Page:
The relevant passage of the judgment of the High Court states:
“It appears to us that the Income Tax Officer could have no reason, on the material before him, to believe that there had been any omission to disclose material facts as stated before.
On the background of the facts stated above, we are of the opinion that the finding made by the Tribunal in this regard was not justifiable. It is undoubtedly true that the finding of fact made by the Tribunal cannot be interfered with by the Court, but we consider that a finding on a question of fact regarding the aforesaid matter is open to attack under Section 66 of the Act as erroneous in law, as we find that there is no evidence to support it and it is perverse as it has been reached without due consideration of the several matters discussed above for such a determination.
We are therefore of opinion that there was no non-disclosure of material facts truly and fully as contended on behalf of the Department, and therefore the question must be answered in the negative.”
4. It is well-established that the High Court is not a Court of Appeal in a reference under Section 66 of the Act and it is not open to the High Court in such a reference to embark upon a reappraisal of the evidence and to arrive at findings of fact contrary to those of the Appellate Tribunal. It is the duty of the High Court to confine itself to the facts as found by the Appellate Tribunal and answer the question of law in the setting and context of those facts. It is true that the finding of fact will be defective in law if there is no evidence to support it or if the finding is unreasonable or perverse. But in the hearing of a reference under Section 66 of the Act it is not open to the assessee to challenge such a finding of fact unless he has applied for a reference of the specific question under Section 66(1). In India Cements Ltd. v. CIT,1 it was pointed out by this Court that in a reference the High Court must accept the findings of facts reached by the Appellate Tribunal and it is for the party who applied for a reference to challenge those findings of fact, first, by an application under Section 66(1). If the party concerned has failed to file an application under Section 66(1) expressly raising the question about the validity of the findings of fact, he is not entitled to urge before the High Court that the finding was vitiated for any reason. The same view has been expressed by this Court in a later case in CIT v. Sri Meenakshi Mills Ltd.2 We are therefore of the opinion that the High Court was in error in reappraising the evidence before the Appellate Tribunal and in interfering with its finding that the Income Tax Officer had no reason to believe that there was an omission on the part of the assesses to disclose fully and truly all the material facts necessary for the assessment.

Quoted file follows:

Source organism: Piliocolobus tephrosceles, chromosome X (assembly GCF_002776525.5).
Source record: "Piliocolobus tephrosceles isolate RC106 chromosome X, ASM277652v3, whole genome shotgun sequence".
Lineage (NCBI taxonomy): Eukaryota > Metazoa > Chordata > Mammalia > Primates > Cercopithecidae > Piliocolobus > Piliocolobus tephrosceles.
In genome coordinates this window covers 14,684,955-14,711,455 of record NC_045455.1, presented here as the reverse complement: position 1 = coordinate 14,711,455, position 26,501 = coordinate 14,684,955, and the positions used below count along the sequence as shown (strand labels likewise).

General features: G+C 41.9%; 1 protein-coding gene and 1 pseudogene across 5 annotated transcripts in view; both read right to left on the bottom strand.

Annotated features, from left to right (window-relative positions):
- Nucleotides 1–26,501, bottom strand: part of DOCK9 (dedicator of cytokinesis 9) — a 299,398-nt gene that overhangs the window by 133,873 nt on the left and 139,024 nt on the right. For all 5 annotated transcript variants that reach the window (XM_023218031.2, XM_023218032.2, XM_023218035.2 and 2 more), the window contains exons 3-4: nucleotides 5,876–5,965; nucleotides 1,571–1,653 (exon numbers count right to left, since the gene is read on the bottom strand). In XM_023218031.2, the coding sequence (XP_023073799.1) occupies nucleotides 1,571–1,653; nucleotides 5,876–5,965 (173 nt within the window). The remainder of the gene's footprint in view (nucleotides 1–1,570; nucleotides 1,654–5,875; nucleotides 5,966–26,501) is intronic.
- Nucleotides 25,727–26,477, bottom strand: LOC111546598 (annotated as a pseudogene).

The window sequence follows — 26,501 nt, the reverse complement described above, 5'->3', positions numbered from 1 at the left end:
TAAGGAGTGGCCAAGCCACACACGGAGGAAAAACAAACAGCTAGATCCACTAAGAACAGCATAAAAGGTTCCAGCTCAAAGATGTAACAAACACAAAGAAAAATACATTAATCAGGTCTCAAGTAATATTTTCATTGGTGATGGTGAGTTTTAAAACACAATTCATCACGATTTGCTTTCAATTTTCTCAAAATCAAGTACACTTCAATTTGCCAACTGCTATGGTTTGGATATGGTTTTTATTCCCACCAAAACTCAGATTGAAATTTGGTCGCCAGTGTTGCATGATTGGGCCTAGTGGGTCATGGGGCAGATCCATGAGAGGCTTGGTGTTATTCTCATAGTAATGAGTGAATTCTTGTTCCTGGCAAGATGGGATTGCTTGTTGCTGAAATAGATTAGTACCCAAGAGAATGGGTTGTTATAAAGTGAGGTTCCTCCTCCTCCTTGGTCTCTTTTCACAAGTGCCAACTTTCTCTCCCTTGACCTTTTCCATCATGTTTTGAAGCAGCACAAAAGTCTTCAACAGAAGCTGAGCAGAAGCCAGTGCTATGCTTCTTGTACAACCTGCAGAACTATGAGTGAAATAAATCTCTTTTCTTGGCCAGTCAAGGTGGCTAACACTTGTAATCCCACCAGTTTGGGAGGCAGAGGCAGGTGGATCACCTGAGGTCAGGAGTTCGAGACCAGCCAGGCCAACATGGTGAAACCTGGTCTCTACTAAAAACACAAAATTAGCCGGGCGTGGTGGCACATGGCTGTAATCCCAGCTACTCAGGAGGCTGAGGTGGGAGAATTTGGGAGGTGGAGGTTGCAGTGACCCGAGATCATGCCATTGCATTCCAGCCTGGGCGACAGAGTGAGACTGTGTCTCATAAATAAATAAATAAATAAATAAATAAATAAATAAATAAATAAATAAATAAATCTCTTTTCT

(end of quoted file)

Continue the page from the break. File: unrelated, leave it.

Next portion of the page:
5. For these reasons we hold that the judgment of the High Court, dated 12th September, 1963 should be set aside and the question referred by the Appellate Tribunal should be answered in the affirmative and against the assessee. The appeal is accordingly allowed with costs.